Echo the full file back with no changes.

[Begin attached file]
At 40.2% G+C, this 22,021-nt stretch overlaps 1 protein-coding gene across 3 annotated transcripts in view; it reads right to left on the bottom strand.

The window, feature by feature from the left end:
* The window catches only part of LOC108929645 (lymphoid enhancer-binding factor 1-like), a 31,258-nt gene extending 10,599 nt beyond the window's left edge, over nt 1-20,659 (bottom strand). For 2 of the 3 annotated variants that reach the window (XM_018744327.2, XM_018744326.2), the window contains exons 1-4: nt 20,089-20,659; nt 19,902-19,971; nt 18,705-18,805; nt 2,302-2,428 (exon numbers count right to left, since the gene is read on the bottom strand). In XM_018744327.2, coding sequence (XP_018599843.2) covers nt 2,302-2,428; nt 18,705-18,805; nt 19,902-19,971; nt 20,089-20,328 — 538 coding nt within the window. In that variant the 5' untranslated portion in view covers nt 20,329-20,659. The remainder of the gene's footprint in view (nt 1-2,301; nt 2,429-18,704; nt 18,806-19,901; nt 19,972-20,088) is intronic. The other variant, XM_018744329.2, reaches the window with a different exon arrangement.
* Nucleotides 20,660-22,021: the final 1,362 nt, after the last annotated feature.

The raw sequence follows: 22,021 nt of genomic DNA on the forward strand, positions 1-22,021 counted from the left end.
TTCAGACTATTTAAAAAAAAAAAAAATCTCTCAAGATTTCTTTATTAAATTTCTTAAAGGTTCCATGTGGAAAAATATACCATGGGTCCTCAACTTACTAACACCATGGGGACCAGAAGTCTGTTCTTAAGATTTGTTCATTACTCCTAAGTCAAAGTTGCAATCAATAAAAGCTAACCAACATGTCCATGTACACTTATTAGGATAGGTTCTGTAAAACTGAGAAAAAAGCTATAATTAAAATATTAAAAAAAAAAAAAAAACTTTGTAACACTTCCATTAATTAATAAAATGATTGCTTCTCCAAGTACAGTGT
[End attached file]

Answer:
At 40.2% G+C, this 22,021-nt stretch overlaps 1 protein-coding gene across 3 annotated transcripts in view; it reads right to left on the bottom strand.

The window, feature by feature from the left end:
* The window catches only part of LOC108929645 (lymphoid enhancer-binding factor 1-like), a 31,258-nt gene extending 10,599 nt beyond the window's left edge, over nt 1-20,659 (bottom strand). For 2 of the 3 annotated variants that reach the window (XM_018744327.2, XM_018744326.2), the window contains exons 1-4: nt 20,089-20,659; nt 19,902-19,971; nt 18,705-18,805; nt 2,302-2,428 (exon numbers count right to left, since the gene is read on the bottom strand). In XM_018744327.2, coding sequence (XP_018599843.2) covers nt 2,302-2,428; nt 18,705-18,805; nt 19,902-19,971; nt 20,089-20,328 — 538 coding nt within the window. In that variant the 5' untranslated portion in view covers nt 20,329-20,659. The remainder of the gene's footprint in view (nt 1-2,301; nt 2,429-18,704; nt 18,806-19,901; nt 19,972-20,088) is intronic. The other variant, XM_018744329.2, reaches the window with a different exon arrangement.
* Nucleotides 20,660-22,021: the final 1,362 nt, after the last annotated feature.

The raw sequence follows: 22,021 nt of genomic DNA on the forward strand, positions 1-22,021 counted from the left end.
TTCAGACTATTTAAAAAAAAAAAAAATCTCTCAAGATTTCTTTATTAAATTTCTTAAAGGTTCCATGTGGAAAAATATACCATGGGTCCTCAACTTACTAACACCATGGGGACCAGAAGTCTGTTCTTAAGATTTGTTCATTACTCCTAAGTCAAAGTTGCAATCAATAAAAGCTAACCAACATGTCCATGTACACTTATTAGGATAGGTTCTGTAAAACTGAGAAAAAAGCTATAATTAAAATATTAAAAAAAAAAAAAAAACTTTGTAACACTTCCATTAATTAATAAAATGATTGCTTCTCCAAGTACAGTGT